If the Wild Blue Yonder really is "the fastest, most thrilling ride of all time", then I would expect it to be pretty loud (from the actual mechanics of the ride, not just riders screaming) and to be generating a lot of strong gusts of wind as the cars go around. But then a significant part of the ride, with the accompanying noise and wind, goes through the main lobby of the hotel. Somehow that doesn't seem like it would be desirable. Plus, it doesn't look like the area under and near the ride is fenced off, or has any protective nets to catch any loose items flung from the ride.

The other Gold Horseshoe Gals have stuff on their trays at the buffet like cupcakes, pie, and cinnamon rolls, and those things seem like they would be "soft" enough to be fine to eat, but Rainbow all of those things away.

After the Gold Horseshoe Gals are given tickets to the magic show, Rainbow says "Oh, come on! You said you were going back to the room after dancing!". But we never saw any of them say that, at least not on-screen.

The red pony behind Rainbow in line at the roller coaster shows Rainbow a ride photo in which the other guy she's riding with is losing his glasses. That's why people who wear glasses (like me) have to wear an eyeglass retainer strap when we ride roller coasters. And we see that somehow that guy got his glasses back, which, if he rode the roller coaster that day, is surprising. Usually people who lose things on roller coasters would have to wait until the roller coaster closes (usually after the park closes) to even have a chance of one of the employees going out under the track to retrieve lost items. That's often something that they won't do anyway, and even if they did, there would be a significant chance that the lost item fell in an inaccessible location, in which case that person will never get that item back.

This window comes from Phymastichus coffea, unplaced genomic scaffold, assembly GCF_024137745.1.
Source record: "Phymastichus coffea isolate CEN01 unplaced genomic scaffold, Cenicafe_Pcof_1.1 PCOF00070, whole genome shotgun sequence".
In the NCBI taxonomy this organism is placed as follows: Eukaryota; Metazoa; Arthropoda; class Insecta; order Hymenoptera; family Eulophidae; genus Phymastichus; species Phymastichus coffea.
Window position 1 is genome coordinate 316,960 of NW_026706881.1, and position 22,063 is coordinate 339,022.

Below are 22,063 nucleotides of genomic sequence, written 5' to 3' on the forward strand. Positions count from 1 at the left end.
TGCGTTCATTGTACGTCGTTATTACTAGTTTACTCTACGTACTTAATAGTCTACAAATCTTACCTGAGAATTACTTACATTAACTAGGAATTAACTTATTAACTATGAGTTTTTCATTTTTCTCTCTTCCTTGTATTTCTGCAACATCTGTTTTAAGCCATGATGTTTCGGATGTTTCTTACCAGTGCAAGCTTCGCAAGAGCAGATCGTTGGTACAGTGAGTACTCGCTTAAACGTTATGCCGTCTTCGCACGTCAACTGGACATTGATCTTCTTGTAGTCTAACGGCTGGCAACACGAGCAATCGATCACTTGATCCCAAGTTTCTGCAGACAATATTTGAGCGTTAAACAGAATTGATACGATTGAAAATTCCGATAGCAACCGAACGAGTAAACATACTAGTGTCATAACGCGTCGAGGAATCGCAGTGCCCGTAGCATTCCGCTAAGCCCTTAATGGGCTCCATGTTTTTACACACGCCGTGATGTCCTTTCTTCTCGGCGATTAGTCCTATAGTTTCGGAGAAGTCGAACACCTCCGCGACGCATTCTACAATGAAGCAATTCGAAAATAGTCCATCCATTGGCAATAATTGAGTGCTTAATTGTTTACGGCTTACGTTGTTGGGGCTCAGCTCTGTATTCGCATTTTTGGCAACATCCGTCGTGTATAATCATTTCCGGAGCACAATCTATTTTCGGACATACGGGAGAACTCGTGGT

The Gold Horseshoe Gals seem to be unaware, until near the end of the episode, that Rainbow's main motivation for chaperoning them was to get to ride the Wild Blue Yonder (and therefore, things would have gone better if Rainbow had told them that earlier). But did any of them wonder or ask why Rainbow was accompanying them, rather than Big Mac, as usual? And if so, what were they told, if not Rainbow's actual main motivation?

Finally, we're never given a reason why the Wild Blue Yonder is closing for good, so we're just left to guess. Maybe, if the hotel's main clientele is shifting to elderly ponies, many of whom are unable or don't want to ride it, then there aren't enough riders to justify keeping it open. Maybe the aforementioned issues with noise and wind in the main lobby are coming to be too much to handle. Or maybe, if the Wild Blue Yonder is "the fastest, most thrilling ride of all time", there are safety and/or maintenance issues that come with that. Those kind of issues were what led to the wooden roller coaster Son of Beast at Kings Island to be closed and dismantled. While I went to Kings Island many times over the years, and I really like riding roller coasters, I don't recall ever riding Son of Beast. That might have been in part because it would always have a really long line, and in part because I'm not a particular fan of wooden coasters that are deliberately designed to be rough rides.

Share this post


Link to post
Share on other sites

I was surprised to find myself enjoying seeing Dash putting taking care of the old ponies ahead of wanting to ride a roller coaster (why is that so exciting when you can fly?)

Also really enjoyed seeing the mares find ways to ditch Dash and eventually confront her on being the opposite of what she should've been

Darn shame that Applejack didn't get any comeuppance for being a control freak though - she's a good background pony who's usually the only sane mare of the bunch, but sheesh...

Share this post


Link to post
Share on other sites

On 4/15/2018 at 3:44 PM, Denim&Venom said:

RD ruins the grandmares vacation. Learns her lesson in the last 3 minutes of the show, that old folks have the right to live life or die trying.

The pacing here is fine. They were upset at Dash for being such a stickler that she was a stick in the mud, but they also know that she wasn't doing it to be mean, evident by Apple Rose's concern for her. When Dash explained why she acted the way she did, the confusion was cleared, and they elected to forgive her. Them bringing her to the Wild Blue Yonder (which she wanted to go all vacation long) was a symbol of appreciation for her: They know it's her vacation, too.